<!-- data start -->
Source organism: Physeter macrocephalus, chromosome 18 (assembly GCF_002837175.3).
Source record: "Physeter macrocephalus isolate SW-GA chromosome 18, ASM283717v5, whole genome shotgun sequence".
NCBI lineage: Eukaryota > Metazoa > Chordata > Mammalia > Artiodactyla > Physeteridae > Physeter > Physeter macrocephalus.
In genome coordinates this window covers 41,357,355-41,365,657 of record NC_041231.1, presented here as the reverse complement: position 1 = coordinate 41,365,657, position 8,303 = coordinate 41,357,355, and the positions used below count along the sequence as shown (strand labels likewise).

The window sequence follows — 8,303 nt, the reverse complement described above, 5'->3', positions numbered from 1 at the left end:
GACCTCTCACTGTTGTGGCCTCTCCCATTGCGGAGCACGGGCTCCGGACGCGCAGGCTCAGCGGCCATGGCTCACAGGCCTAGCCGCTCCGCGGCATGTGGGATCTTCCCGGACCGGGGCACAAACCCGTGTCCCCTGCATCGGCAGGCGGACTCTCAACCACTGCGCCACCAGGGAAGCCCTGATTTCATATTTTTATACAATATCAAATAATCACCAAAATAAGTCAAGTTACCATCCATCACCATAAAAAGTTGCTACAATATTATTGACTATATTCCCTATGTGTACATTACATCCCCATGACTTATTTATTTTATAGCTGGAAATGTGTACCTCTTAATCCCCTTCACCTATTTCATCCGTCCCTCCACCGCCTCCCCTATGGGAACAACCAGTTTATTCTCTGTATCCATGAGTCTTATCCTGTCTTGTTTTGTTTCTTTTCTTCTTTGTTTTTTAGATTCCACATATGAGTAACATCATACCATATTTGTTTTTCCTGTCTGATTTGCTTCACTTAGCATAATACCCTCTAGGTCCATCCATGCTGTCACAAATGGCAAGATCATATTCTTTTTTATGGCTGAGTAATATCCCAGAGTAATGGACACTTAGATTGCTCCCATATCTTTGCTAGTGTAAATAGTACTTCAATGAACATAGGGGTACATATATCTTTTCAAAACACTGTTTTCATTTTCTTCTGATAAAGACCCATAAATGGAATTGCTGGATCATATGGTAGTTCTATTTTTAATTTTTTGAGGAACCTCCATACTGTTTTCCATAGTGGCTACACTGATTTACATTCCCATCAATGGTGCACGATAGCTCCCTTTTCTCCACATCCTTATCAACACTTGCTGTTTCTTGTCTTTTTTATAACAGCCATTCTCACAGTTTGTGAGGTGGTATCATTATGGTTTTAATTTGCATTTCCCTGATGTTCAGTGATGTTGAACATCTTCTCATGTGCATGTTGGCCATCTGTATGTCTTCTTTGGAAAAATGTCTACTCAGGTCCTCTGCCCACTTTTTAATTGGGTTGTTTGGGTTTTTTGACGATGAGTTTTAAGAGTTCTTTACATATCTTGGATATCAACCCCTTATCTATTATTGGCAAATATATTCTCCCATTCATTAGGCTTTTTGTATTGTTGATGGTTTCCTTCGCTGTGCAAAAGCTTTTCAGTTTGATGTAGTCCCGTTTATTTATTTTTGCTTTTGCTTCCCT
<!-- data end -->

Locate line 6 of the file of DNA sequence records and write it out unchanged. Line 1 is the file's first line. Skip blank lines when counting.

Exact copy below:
GACCTCTCACTGTTGTGGCCTCTCCCATTGCGGAGCACGGGCTCCGGACGCGCAGGCTCAGCGGCCATGGCTCACAGGCCTAGCCGCTCCGCGGCATGTGGGATCTTCCCGGACCGGGGCACAAACCCGTGTCCCCTGCATCGGCAGGCGGACTCTCAACCACTGCGCCACCAGGGAAGCCCTGATTTCATATTTTTATACAATATCAAATAATCACCAAAATAAGTCAAGTTACCATCCATCACCATAAAAAGTTGCTACAATATTATTGACTATATTCCCTATGTGTACATTACATCCCCATGACTTATTTATTTTATAGCTGGAAATGTGTACCTCTTAATCCCCTTCACCTATTTCATCCGTCCCTCCACCGCCTCCCCTATGGGAACAACCAGTTTATTCTCTGTATCCATGAGTCTTATCCTGTCTTGTTTTGTTTCTTTTCTTCTTTGTTTTTTAGATTCCACATATGAGTAACATCATACCATATTTGTTTTTCCTGTCTGATTTGCTTCACTTAGCATAATACCCTCTAGGTCCATCCATGCTGTCACAAATGGCAAGATCATATTCTTTTTTATGGCTGAGTAATATCCCAGAGTAATGGACACTTAGATTGCTCCCATATCTTTGCTAGTGTAAATAGTACTTCAATGAACATAGGGGTACATATATCTTTTCAAAACACTGTTTTCATTTTCTTCTGATAAAGACCCATAAATGGAATTGCTGGATCATATGGTAGTTCTATTTTTAATTTTTTGAGGAACCTCCATACTGTTTTCCATAGTGGCTACACTGATTTACATTCCCATCAATGGTGCACGATAGCTCCCTTTTCTCCACATCCTTATCAACACTTGCTGTTTCTTGTCTTTTTTATAACAGCCATTCTCACAGTTTGTGAGGTGGTATCATTATGGTTTTAATTTGCATTTCCCTGATGTTCAGTGATGTTGAACATCTTCTCATGTGCATGTTGGCCATCTGTATGTCTTCTTTGGAAAAATGTCTACTCAGGTCCTCTGCCCACTTTTTAATTGGGTTGTTTGGGTTTTTTGACGATGAGTTTTAAGAGTTCTTTACATATCTTGGATATCAACCCCTTATCTATTATTGGCAAATATATTCTCCCATTCATTAGGCTTTTTGTATTGTTGATGGTTTCCTTCGCTGTGCAAAAGCTTTTCAGTTTGATGTAGTCCCGTTTATTTATTTTTGCTTTTGCTTCCCT